With Windell Middlebrooks, the Miller High Life Delivery Guy, at an IAVA event in Baltimore

With Windell Middlebrooks, the Miller High Life Delivery Guy, at an IAVA event in Baltimore

I have always considered myself a team player. Growing up in Virginia, I started playing full-contact football in the Greater Manassas Football League (GMFL) when I was 7 years old. I learned the importance of teamwork, but I also learned the benefits of being part of something larger than myself. I played football all the way through college with my greatest moment being part of Augsburg College’s first, and to date only, MIAC championship team in 1997, and being part of the first Augsburg football team to make it into the NCAA Division III playoffs. Transitioning to the Army reminded me a lot of playing football. At bootcamp I used to have dreams where I would call my Drill Sergeants ‘coach.’ It was very easy for me to rely on others and to help others with no regard to my own personal time or convenience. I was also very inclined to treat my unit like my team and to this day feel like my former units are always a part of me.

It was this same type of emotion that led me to want to be involved with Veterans Service Organizations (VSOs) after separating from the Army. I knew about the American Legion and Veterans of Foreign Wars (and will review both organizations on this blog at a later date), but was also very interested in joining more specific groups like the 506th Association (an association for members of the unit I deployed to Iraq with in 2005-2006) and others that focused on the current wars in Iraq and Afghanistan.

It did not take me long to discover the Iraq and Afghanistan Veterans of America (IAVA). I became a member in January of 2009 as I followed along with the progress of IAVA’s Storm the Hill. Registration was free and only involved an email with my DD-214 (official military discharge paperwork) showing that I was an Iraq war veteran (If you are not an Iraq or Afghanistan veteran, you can still sign up as an ‘IAVA Supporter‘).

There are a few reasons that I’ve really come to love IAVA.

  • I really feel like this is my new ‘team.’
    • As a recent veteran of the war in Iraq, I really feel like this is a group of soldiers, airmen, sailors, and Marines that have been there and done that. There’s nothing better as a combat veteran than being around other combat veterans… they just get it without even having to talk about it.
  • They have dedicated staff members in Washington, D.C. lobbying on our behalf.
    • I keep my opinion on the wars in Iraq and Afghanistan mostly to myself. The fact is that our President and lawmakers sent us to combat, and so we went. What I respect the most about IAVA is that they are demonstrating their commitment to the troops that have served by putting appropriate pressure on Congress to take care of us. They are not protesting the wars, they are simply honoring their tagline, “We’ve Got Your Back.”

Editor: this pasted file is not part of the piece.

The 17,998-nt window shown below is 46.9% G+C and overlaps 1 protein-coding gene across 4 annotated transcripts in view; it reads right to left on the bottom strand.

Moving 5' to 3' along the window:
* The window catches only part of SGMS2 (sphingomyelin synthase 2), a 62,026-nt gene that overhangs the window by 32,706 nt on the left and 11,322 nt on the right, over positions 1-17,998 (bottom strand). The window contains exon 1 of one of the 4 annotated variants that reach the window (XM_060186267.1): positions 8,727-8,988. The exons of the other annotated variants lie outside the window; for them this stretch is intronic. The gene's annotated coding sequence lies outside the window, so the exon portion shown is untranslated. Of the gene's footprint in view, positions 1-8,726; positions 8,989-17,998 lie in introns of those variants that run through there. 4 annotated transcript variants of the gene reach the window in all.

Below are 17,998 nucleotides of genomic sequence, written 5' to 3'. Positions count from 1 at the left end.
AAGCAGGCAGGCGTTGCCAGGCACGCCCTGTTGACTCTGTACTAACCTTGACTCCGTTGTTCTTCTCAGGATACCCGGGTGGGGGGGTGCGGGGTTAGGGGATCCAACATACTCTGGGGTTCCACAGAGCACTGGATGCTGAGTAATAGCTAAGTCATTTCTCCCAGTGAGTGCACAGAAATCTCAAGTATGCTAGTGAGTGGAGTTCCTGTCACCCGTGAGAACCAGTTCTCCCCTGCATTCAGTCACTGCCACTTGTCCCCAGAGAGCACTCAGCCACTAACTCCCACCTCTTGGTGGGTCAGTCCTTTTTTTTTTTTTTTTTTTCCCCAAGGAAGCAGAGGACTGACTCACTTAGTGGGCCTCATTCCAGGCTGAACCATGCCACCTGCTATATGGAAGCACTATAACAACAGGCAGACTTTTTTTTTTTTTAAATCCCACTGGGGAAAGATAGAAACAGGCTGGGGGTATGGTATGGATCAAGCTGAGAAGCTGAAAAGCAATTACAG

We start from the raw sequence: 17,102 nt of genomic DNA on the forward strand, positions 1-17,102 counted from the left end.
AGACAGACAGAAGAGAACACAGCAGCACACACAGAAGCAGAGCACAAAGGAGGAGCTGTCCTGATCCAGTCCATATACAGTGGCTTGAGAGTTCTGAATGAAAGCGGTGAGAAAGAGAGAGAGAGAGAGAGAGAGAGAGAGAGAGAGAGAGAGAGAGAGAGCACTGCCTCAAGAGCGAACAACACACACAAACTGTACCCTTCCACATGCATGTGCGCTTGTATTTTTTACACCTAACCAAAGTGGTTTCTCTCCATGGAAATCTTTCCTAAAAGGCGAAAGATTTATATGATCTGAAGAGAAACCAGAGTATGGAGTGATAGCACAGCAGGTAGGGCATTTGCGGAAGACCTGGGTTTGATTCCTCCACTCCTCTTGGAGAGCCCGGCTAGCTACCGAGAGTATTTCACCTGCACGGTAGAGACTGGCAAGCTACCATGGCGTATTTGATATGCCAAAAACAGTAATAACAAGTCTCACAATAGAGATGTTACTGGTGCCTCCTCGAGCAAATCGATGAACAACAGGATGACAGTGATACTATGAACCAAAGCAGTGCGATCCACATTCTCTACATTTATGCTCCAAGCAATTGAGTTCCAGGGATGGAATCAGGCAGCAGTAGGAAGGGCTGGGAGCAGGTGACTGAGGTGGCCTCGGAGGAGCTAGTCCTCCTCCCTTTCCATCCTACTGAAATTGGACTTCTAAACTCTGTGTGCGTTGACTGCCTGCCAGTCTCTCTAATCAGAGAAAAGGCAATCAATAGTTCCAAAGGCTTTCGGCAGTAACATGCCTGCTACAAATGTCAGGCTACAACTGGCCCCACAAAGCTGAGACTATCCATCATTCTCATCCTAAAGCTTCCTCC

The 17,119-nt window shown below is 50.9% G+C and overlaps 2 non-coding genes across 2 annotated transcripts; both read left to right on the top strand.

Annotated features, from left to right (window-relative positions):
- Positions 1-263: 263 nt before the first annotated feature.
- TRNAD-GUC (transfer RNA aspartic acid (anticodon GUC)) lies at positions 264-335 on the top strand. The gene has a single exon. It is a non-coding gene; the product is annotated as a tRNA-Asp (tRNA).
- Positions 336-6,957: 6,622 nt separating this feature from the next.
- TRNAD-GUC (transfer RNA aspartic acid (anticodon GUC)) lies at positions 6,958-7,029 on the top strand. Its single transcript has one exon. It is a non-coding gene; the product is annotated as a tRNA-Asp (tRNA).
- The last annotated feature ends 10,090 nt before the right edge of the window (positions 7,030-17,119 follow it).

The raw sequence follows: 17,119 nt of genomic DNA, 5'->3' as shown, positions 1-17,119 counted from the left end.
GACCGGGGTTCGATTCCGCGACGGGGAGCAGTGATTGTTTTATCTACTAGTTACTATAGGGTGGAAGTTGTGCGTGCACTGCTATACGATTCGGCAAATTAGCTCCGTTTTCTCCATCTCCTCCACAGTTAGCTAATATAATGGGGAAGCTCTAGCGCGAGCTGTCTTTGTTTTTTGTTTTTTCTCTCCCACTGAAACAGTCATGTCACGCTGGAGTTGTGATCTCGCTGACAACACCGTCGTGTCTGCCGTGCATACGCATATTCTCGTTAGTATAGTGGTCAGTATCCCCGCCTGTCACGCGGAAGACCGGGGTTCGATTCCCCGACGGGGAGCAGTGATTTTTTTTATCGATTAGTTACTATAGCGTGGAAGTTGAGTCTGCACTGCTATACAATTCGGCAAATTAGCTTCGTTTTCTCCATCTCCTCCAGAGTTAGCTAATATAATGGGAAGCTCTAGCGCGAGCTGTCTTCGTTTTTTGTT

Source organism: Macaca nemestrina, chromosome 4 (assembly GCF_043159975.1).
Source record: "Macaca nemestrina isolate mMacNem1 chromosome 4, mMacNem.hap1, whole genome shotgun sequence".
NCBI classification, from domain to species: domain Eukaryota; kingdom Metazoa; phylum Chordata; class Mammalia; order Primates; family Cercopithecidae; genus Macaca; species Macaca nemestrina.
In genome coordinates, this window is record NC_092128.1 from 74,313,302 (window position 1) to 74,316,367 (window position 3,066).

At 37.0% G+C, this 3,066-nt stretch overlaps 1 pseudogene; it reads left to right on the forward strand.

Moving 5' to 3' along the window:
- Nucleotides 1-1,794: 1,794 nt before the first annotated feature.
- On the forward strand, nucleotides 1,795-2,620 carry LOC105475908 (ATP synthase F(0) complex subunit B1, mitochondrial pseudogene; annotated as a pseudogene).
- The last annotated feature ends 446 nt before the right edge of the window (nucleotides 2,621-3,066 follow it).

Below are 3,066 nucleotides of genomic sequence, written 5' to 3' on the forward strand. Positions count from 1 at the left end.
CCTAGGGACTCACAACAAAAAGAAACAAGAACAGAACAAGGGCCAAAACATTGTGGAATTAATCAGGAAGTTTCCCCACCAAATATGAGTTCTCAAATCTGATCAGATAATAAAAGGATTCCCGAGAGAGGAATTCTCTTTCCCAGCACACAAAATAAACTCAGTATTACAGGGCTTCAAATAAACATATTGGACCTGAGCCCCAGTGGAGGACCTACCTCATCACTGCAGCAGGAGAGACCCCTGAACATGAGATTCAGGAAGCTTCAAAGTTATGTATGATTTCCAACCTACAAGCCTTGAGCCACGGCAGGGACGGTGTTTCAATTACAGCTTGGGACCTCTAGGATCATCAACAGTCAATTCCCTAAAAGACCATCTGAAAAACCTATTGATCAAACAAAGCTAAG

• Along with many other Veterans Service Organizations, IAVA was a key player in helping to form and promote the new Post 9/11 GI Bill.
    • IAVA is on the front lines in DC pushing legislation to improve veterans’ health care, to streamline the Department of Veterans Affairs claims process, to eliminate the stigma of combat stress, and to help veterans find employment.
  • They’ve made a significant effort to inform veterans and provide opportunities for veterans to connect with one another.
    • They founded “Community of Veterans,” (now MyIAVA) a fully functioning social networking site limited to verified Iraq and Afghanistan veterans.
    • They’ve partnered with Miller High LifeJC PennyNational Geographic and other sponsors to provide tangible rewards to veterans including event tickets (usually involving free food and beer) and even items such as a new suit through “The Rucksack.” (now VetTogether)
    • They are active on Facebook and Twitter, successfully using both popular social networking sites to keep veterans and the general public informed.
  • The organization is led by staff of veterans who are not much different from me.
    • The founder and executive director of IAVA, Paul Rieckhoff, is a commissioned Army officer who is only a few years older than me and served in the same area of Baghdad as I did in my second tour.
    • The deputy executive director of IAVA, Todd Bowers, is a Marine Corps Staff Sergeant, a rank that I (although fairly biased) think is the most important in the military. But on top of that, it is not often these days to see non-commissioned officers leading the VSOs, and it is refreshing to know that the organization is led by somebody who has worked from the bottom like a majority of the vets it represents.
    • Paul, Todd, and all of the other staff members of IAVA are very approachable in person (as I witnessed in Baltimore and D.C. during MLB Baseball games provided by the Rucksack) but also on Twitter and Facebook.

If you are a veteran of the wars in Iraq or Afghanistan, I highly encourage you to join IAVA today. I also encourage those that support the troops or have served in the military but did not deploy to sign up as a supporter. Your service and support means so much. To learn more about the organization or to follow its various feeds, see the links below: